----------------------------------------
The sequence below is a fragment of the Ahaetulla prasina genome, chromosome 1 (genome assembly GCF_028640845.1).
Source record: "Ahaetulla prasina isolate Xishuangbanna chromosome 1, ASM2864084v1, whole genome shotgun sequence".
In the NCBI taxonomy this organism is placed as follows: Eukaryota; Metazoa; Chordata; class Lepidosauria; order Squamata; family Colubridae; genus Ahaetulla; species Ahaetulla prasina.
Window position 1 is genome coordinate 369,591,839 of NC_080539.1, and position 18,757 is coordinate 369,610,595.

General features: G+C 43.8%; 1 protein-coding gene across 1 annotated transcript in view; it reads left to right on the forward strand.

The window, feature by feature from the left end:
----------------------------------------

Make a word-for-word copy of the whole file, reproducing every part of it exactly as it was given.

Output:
The sequence below is a fragment of the Ahaetulla prasina genome, chromosome 1 (genome assembly GCF_028640845.1).
Source record: "Ahaetulla prasina isolate Xishuangbanna chromosome 1, ASM2864084v1, whole genome shotgun sequence".
In the NCBI taxonomy this organism is placed as follows: Eukaryota; Metazoa; Chordata; class Lepidosauria; order Squamata; family Colubridae; genus Ahaetulla; species Ahaetulla prasina.
Window position 1 is genome coordinate 369,591,839 of NC_080539.1, and position 18,757 is coordinate 369,610,595.

General features: G+C 43.8%; 1 protein-coding gene across 1 annotated transcript in view; it reads left to right on the forward strand.

The window, feature by feature from the left end: